Second, if the need for confidential library records is truly critical, local board of health officials—and the tracers who will be helping their localities—can invoke the authority created by the public health law to obtain duly authorized subpoenas.
Unlike many other laws and regulations, CPLR 4509 can remain as written, while New York undertakes an unprecedented, massive effort to conduct contact tracing, and protect public health.
Thank you for an important question.
 Found on May 28, 2020 at https://www.cdc.gov/coronavirus/2019-ncov/php/principles-contact-tracing.html.
 Since reporting new or unusual communicable diseases is also required, cases were probably also reported before March 7.
 These metrics are laid out in a graph found at https://www.governor.ny.gov/programs/new-york-forward.
 That section is 10 NYCRR 2.10, which states: “It shall be the duty of every physician to report to the city, county or district health officer, within whose jurisdiction such patient resides, the full name, age and address of every person with a suspected or confirmed case of a communicable disease, any outbreak of communicable disease, any unusual disease or unusual disease outbreak and as otherwise authorized in section 2.1 of this Part, together with the name of the disease if known, and any additional information requested by the health officer in the course of an investigation pursuant to this Part, within 24 hours from the time the case is first seen by him, and such report shall be by telephone, facsimile transmission or other electronic communication if indicated, and shall also be made in writing, except that the written notice may be omitted with the approval of the State Commissioner of Health.”
 New York Public Health Law, Section 309.
When working from a remote location, and you do not have time or the technology to take work devices with you, can using your private devices (cell phones, personal laptops,etc.) open your devices up to discoverability for any legal actions by the district or organization you are working for? An example would be using your personal phone for Zoom (if your laptop does not have the capability) for a CSE meeting or other business that may or may not contain sensitive information.
This is a great question. An important question. And unfortunately, an all-too-infrequently asked question…
Because the answer is “YES.”
The risks and cautions and caveats related to use of employee-owned technology are endless, but here are the top five in my world:
This is my education/not-for-profit/library top five, but I could go on and on. And while the first layer of risk posed by this issue relates to legal compliance, privacy, and security, underlying those primary concerns is the risk that in the event of alleged non-compliance, or another legal concern, the employee-owned device the information is hosted on could be subject to discovery—even if it is personal property.
What is “discovery?” Fancy lawyer talk for being subpoenaed or otherwise brought in as evidence.
How does a library, museum, educational institution or archive—especially one operating ad hoc from home as a result of pandemic concerns--avoid these concerns?
Here is a 3-pronged solution:
Prong 1: know your data.
Every institution should know the information it stores, and sort it by sensitivity. From there, policy (or at least, “standard operation procedures”) should inform how such information is stored, and when/how it might get transmitted and stored (if ever) on a non-proprietary device.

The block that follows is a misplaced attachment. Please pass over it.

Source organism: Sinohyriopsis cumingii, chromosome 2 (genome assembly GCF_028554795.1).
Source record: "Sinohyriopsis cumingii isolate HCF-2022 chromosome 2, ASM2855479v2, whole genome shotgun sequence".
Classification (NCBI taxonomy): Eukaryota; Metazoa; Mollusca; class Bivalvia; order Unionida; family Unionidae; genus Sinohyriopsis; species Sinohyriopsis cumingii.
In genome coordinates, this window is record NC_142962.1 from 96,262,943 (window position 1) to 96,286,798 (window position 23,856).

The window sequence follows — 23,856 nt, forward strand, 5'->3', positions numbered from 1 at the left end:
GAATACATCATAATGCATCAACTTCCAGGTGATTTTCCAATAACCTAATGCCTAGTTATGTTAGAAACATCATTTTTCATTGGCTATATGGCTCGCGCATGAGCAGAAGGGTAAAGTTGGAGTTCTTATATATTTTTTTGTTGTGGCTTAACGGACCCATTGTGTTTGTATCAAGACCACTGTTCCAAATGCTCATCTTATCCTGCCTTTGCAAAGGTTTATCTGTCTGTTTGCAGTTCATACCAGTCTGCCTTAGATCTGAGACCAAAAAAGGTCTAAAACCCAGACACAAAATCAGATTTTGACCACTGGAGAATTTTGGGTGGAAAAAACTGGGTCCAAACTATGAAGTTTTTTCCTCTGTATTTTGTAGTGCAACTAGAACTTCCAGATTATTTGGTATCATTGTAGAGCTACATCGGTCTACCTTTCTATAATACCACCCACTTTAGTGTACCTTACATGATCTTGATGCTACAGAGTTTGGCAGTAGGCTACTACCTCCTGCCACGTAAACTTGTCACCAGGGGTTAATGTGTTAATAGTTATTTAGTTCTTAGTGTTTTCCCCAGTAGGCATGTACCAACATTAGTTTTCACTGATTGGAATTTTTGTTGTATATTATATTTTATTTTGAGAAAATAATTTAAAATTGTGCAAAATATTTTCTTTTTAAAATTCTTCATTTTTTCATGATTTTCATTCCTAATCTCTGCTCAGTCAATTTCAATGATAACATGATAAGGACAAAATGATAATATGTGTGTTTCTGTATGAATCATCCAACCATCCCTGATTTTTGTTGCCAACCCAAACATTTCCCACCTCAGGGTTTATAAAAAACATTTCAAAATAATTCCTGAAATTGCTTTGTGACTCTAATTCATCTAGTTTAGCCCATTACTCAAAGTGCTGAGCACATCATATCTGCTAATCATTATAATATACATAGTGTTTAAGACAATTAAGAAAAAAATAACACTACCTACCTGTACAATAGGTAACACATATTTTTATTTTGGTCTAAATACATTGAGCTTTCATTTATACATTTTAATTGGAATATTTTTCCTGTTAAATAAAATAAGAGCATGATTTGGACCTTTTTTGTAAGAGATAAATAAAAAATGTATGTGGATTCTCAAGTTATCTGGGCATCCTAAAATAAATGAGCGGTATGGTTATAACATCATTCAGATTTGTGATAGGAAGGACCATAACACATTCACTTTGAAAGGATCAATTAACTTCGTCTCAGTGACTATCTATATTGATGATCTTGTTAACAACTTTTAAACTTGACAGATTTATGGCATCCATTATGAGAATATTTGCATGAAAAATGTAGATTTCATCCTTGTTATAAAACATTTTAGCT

Here’s an example based on the different types of information stored and transmitted by libraries: The templates for the brochures about a library’s story hour will generally be regarded as much less sensitive than the files regarding employees or patrons. So, while transmitting the story hour templates from an institutionally-owned computer to a personal machine might be okay, you would never transmit the payroll or employment history records that way. Policy and training should support awareness of the distinctions, and while the brochure templates might occasionally need to be accessed on employee-owned tech, the more sensitive types never should be.
Prong 2: know your tech.
Every institution should ensure employees who must access and store information regarded as sensitive have a work-issued account and device(s). An inventory of that technology should be maintained, so the institution is aware of precisely where the information stored on it will be.
Barring that (whether due to time or budget), networks and resources should be set up to filter out the security risk of content going to and from machines with less robust security.
Knowing your technology is set up to meet the demands of your institution’s more sensitive data is key.
But there’s one more thing…
Prong 3: Work to minimize risk, even if you can’t eliminate it.
Don’t let “perfect” be the enemy of “good.”
Everyone has had an instance where convenience triumphed over security. But that should be the exception, not the rule.
Even during times of emergency response and sudden adjustment (read: pandemic, or a crisis at the location of your organization), awareness of an institution’s data and technology can be used to minimize the exposure of more sensitive information to risky situations—even if sometimes, the end result is less than ideal. Admitting your institution is not perfect just means that in less reactive times, it must use the budget process and long-range planning to further reduce the risk, as time goes by.
And that is how to reduce the risk of employee tech getting subpoenaed in the event there is a content-related legal claim.